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12-04-2015

Ampersand Biosciences: Spotlight on Startups at Clarkson University Shipley Center for Innovation

After working at companies that were bought out by larger ones, Laurie Stephen decided to form the biomedical research and development company Ampersand Biosciences.

Laurie Stephen Located in Saranac Lake, N.Y., the company does contract work for medical research businesses. It opened more than a year ago and has been operating full time since April 2015.

“Most of our market is people who look at different proteins in blood,” Stephen explains. “For instance, when you take a sample, you're looking for different markers that indicate different conditions. We develop kits to monitor different markers so doctors or researchers can look for various diseases.”

Originally from Montreal, Stephen, 48, has a Ph.D. in biochemistry. She and her three colleagues have worked together before and they happily “read each other's minds sometimes,” she says. They are making plans to open their own marketplace next.

She moved to the Adirondacks in 2000, to work at Upstate Biotechnology. After its closing, she opened Multiplex Biosciences with a partner, which went on to be acquired by RBM. RBM was subsequently acquired by Myriad Genetics. This is home to her, so much so that she and her partners named the business after Ampersand Mountain.

“I've built a life here,” she says. “The timing is good for the company and it's nice to be able to work with other scientists in the area, such as scientists at the Trudeau Institute.”

Operating a business is a bit easier the second time around, but there's still a lot to consider. Her advice to other entrepreneurs is to have a good accountant in line from the beginning. The same advice goes for having a professional web designer.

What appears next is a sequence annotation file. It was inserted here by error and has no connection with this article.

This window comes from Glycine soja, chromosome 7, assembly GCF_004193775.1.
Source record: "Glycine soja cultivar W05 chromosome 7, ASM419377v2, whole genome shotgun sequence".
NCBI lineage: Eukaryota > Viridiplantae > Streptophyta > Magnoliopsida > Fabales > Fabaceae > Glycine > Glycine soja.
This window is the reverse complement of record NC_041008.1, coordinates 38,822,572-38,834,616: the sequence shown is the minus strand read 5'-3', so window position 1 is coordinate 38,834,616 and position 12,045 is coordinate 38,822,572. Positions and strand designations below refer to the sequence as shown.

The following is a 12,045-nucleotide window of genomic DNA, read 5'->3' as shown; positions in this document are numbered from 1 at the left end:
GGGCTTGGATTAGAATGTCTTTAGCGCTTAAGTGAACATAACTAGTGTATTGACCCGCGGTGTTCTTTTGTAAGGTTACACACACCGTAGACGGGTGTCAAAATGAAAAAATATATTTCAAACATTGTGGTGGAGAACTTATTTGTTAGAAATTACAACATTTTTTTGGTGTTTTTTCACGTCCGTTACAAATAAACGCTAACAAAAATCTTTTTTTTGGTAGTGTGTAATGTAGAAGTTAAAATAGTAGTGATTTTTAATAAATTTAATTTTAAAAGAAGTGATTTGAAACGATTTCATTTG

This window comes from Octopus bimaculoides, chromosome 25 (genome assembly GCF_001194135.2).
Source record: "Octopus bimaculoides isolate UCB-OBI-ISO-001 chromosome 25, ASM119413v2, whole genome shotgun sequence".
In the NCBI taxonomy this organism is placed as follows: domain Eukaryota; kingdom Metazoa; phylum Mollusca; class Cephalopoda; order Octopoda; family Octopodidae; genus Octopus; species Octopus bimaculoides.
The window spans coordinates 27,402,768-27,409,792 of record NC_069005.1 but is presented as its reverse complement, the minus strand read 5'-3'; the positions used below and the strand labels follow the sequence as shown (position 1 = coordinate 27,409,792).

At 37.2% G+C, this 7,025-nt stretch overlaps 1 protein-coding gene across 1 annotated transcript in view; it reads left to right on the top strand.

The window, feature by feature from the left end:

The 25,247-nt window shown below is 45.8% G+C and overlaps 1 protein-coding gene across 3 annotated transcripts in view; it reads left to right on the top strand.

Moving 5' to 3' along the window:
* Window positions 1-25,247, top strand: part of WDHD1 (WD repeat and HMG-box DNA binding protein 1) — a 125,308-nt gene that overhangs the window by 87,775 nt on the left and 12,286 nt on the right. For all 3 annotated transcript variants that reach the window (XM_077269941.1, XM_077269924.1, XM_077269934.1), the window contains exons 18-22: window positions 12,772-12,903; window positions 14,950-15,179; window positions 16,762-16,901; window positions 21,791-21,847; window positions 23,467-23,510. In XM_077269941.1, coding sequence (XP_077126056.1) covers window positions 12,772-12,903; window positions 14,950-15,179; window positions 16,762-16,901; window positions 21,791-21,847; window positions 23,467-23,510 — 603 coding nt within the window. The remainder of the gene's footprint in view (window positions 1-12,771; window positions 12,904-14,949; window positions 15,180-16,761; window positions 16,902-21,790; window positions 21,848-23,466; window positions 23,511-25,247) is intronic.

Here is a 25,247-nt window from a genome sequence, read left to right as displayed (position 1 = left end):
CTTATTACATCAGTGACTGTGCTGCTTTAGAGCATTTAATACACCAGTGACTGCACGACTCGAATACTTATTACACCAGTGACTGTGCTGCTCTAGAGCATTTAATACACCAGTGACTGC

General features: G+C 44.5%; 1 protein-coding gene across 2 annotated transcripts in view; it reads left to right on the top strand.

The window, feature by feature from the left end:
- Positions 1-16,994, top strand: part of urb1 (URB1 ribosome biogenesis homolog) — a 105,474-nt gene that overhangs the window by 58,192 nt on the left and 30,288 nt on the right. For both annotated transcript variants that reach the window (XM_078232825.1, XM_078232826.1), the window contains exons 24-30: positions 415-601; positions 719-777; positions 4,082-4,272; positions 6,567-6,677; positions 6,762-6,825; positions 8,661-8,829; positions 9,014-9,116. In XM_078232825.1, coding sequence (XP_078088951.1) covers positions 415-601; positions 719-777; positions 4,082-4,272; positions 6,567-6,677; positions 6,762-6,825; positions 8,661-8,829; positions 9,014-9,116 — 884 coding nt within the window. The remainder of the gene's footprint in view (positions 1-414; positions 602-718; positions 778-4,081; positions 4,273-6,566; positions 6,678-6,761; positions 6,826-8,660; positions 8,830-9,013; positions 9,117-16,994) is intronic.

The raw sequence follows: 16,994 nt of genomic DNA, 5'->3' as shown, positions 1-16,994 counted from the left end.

“You'll want to do everything yourself but you but can't,” she acknowledges. “Decide where to focus, leave tasks out of your field to professionals, and do what you do. Also, it's good to have mentors. All advice can help.”

Matthew Draper is executive director of Clarkson University's Shipley Center for Innovation, which guides innovators through the complex process of commercialization, providing them with the necessary tools to transform ideas into reality. Beyond the Shipley Center and Peyton Hall, Clarkson University also is home to more big guns in the world of business and manufacturing -- the Center for Advanced Material Processing (CAMP), the School of Business, and the Reh Center for Entrepreneurship.

Additionally, Draper oversees the business incubator at Peyton Hall. As the name implies, this is where businesses of all types are born and grown. Among the incubator's offerings are mentorship, networking with Clarkson alumni, marketing, branding, legal counsel about intellectual property rights and processing for patents, copyrights and trademarks. Draper says 25 to 30 new startup companies are created through the Center every year, and another 75 to 100 projects could be startups.

Nationally, only about 10 percent of business startups succeed, but Draper and his team are aiming for double and triple that figure.

Ampersand Biosciences is on pace to be one of the successes. To learn more, look at the website www.ampersandbio.com.

For more information on the Shipley Center for Innovation at Clarkson University, go to www.clarkson.edu/shipley.

Photo caption: After working at companies that were bought out by larger ones, Laurie Stephen (above) decided to form the biomedical research and development company Ampersand Biosciences. Located in Saranac Lake, N.Y., the company does contract work for medical research business.

[A photograph for media use is available at http://www.clarkson.edu/news/photos/lstephen.jpg .]

[News directors and editors: For more information, contact Annie Harrison, Director of Media Relations, at 315-268-6764 or aharrison@clarkson.edu.]

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